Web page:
Experimental COVID-19 Vaccine Safe, Generates Immune Response
July 14, 2020 -- An investigational vaccine, mRNA-1273, designed to protect against SARS-CoV-2, the virus that causes coronavirus disease 2019 (COVID-19), was generally well tolerated and prompted neutralizing antibody activity in healthy adults, according to interim results published online today in The New England Journal of Medicine. The ongoing Phase 1 trial is supported by the National Institute of Allergy and Infectious Diseases (NIAID), part of the National Institutes of Health. The experimental vaccine is being co-developed by researchers at NIAID and at Moderna, Inc. of Cambridge, Massachusetts. Manufactured by Moderna, mRNA-1273 is designed to induce neutralizing antibodies directed at a portion of the coronavirus “spike” protein, which the virus uses to bind to and enter human cells.
The trial was led by Lisa A. Jackson, M.D., MPH, of Kaiser Permanente Washington Health Research Institute in Seattle, where the first participant received the candidate vaccine on March 16. This interim report details the initial findings from the first 45 participants ages 18 to 55 years enrolled at the study sites in Seattle and at Emory University in Atlanta. Three groups of 15 participants received two intramuscular injections, 28 days apart, of either 25, 100 or 250 micrograms (mcg) of the investigational vaccine. All the participants received one injection; 42 received both scheduled injections.
In April, the trial was expanded to enroll adults older than age 55 years; it now has 120 participants. However, the newly published results cover the 18 to 55-year age group only.
Regarding safety, no serious adverse events were reported. More than half of the participants reported fatigue, headache, chills, myalgia or pain at the injection site. Systemic adverse events were more common following the second vaccination and in those who received the highest vaccine dose. Data on side effects and immune responses at various vaccine dosages informed the doses used or planned for use in the Phase 2 and 3 clinical trials of the investigational vaccine.
The interim analysis includes results of tests measuring levels of vaccine-induced neutralizing activity through day 43 after the second injection. Two doses of vaccine prompted high levels of neutralizing antibody activity that were above the average values seen in convalescent sera obtained from persons with confirmed COVID-19 disease.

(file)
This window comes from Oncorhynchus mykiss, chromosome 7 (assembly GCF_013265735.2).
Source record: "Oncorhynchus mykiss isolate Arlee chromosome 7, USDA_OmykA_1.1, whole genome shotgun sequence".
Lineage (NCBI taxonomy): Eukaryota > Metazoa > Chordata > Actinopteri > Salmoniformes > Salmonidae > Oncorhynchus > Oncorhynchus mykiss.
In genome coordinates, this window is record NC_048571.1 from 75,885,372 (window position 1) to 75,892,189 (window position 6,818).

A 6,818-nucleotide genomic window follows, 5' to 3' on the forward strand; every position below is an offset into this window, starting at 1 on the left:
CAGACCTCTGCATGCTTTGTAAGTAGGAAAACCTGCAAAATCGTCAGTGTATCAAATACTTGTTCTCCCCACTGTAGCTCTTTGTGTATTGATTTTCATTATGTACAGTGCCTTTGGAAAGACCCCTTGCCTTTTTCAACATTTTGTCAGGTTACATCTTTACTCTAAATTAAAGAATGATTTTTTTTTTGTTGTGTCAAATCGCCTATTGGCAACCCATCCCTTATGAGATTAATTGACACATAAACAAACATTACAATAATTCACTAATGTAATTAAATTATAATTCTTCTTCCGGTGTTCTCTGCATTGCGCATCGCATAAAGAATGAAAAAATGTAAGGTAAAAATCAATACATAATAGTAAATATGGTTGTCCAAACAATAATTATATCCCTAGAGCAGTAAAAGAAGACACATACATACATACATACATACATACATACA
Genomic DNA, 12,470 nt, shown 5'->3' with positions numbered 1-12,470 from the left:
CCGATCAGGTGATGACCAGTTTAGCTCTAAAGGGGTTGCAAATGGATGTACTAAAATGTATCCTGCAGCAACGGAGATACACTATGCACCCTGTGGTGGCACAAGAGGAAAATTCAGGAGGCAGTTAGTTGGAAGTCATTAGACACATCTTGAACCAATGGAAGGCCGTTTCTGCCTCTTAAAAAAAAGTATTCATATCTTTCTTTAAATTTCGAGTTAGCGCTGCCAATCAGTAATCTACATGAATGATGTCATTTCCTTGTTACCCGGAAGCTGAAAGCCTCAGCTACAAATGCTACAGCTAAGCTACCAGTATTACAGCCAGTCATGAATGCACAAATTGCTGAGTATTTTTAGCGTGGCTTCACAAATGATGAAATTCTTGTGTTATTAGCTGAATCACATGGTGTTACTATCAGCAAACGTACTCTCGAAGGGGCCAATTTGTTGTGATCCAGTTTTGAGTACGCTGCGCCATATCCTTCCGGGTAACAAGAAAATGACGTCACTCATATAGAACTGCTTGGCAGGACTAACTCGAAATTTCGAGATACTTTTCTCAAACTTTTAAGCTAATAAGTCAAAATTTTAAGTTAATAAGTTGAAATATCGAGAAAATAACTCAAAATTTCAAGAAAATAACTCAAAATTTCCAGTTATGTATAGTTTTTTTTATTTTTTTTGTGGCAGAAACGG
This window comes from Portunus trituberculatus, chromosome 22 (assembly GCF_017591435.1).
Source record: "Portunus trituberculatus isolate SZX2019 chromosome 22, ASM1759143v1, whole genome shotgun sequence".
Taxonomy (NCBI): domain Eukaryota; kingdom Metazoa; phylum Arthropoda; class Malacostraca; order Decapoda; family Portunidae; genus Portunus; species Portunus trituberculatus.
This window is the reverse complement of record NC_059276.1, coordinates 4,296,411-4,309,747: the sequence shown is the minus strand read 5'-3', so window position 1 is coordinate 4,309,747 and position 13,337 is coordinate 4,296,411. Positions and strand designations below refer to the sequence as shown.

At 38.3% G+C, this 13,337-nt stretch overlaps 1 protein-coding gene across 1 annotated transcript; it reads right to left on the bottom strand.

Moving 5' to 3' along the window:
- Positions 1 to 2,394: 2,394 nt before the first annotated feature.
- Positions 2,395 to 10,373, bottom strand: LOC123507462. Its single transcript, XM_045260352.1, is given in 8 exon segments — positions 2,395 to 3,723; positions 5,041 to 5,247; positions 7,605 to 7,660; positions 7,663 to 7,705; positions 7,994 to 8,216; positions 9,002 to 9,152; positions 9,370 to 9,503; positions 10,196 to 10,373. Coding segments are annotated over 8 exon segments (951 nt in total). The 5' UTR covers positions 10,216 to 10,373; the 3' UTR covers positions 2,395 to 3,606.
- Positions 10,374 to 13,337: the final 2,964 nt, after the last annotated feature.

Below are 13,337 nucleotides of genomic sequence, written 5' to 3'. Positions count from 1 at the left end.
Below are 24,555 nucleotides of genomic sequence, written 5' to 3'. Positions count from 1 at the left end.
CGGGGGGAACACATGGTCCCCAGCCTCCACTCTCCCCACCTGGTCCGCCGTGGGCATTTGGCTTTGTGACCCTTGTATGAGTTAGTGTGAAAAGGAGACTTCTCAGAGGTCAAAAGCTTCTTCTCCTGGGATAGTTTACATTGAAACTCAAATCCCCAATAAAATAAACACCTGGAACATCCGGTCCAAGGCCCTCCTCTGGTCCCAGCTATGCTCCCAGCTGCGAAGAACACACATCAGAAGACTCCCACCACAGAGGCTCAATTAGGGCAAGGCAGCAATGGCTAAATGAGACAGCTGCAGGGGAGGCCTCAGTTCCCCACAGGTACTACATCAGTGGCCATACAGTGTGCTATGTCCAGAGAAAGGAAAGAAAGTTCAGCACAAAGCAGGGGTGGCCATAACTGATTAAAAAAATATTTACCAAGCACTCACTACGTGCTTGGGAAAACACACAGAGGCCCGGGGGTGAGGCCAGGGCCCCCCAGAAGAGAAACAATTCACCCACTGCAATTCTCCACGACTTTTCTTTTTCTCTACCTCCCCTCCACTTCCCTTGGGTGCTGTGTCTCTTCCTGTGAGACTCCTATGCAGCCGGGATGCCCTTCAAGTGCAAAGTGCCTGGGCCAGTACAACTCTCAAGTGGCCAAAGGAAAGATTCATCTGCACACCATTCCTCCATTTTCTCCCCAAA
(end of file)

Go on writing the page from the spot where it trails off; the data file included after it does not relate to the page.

A Phase 2 clinical trial of mRNA-1273, sponsored by Moderna, began enrollment in late May. Plans are underway to launch a Phase 3 efficacy trial in July 2020.
Additional information about the Phase 1 clinical trial design is available at clinicaltrials.gov using the identifier NCT04283461. This trial was supported in part by the NIAID grants M1AI148373 (Kaiser Permanente Washington), UM1AI148576 (Emory University) and UM1AI148684 (Infectious Diseases Clinical Research Consortium). Funding for the manufacture of mRNA-1273 Phase 1 material was provided by the Coalition for Epidemic Preparedness Innovations (CEPI).
LA Jackson et al. A SARS-CoV-2 mRNA vaccine — preliminary report. New England Journal of Medicine. DOI: 10.1056/NEJMoa2022483 (2020).
NIAID Director Anthony S. Fauci, M.D., and John Beigel, M.D., associate director for clinical research, Division of Microbiology and Infectious Diseases, NIAID, are available to discuss the results of this trial.
NIAID conducts and supports research—at NIH, throughout the United States, and worldwide—to study the causes of infectious and immune-mediated diseases, and to develop better means of preventing, diagnosing and treating these illnesses. News releases, fact sheets and other NIAID-related materials are available on the NIAID website.
About the National Institutes of Health (NIH): NIH, the nation's medical research agency, includes 27 Institutes and Centers and is a component of the U.S. Department of Health and Human Services. NIH is the primary federal agency conducting and supporting basic, clinical, and translational medical research, and is investigating the causes, treatments, and cures for both common and rare diseases. For more information about NIH and its programs, visit www.nih.gov.
Posted: July 2020
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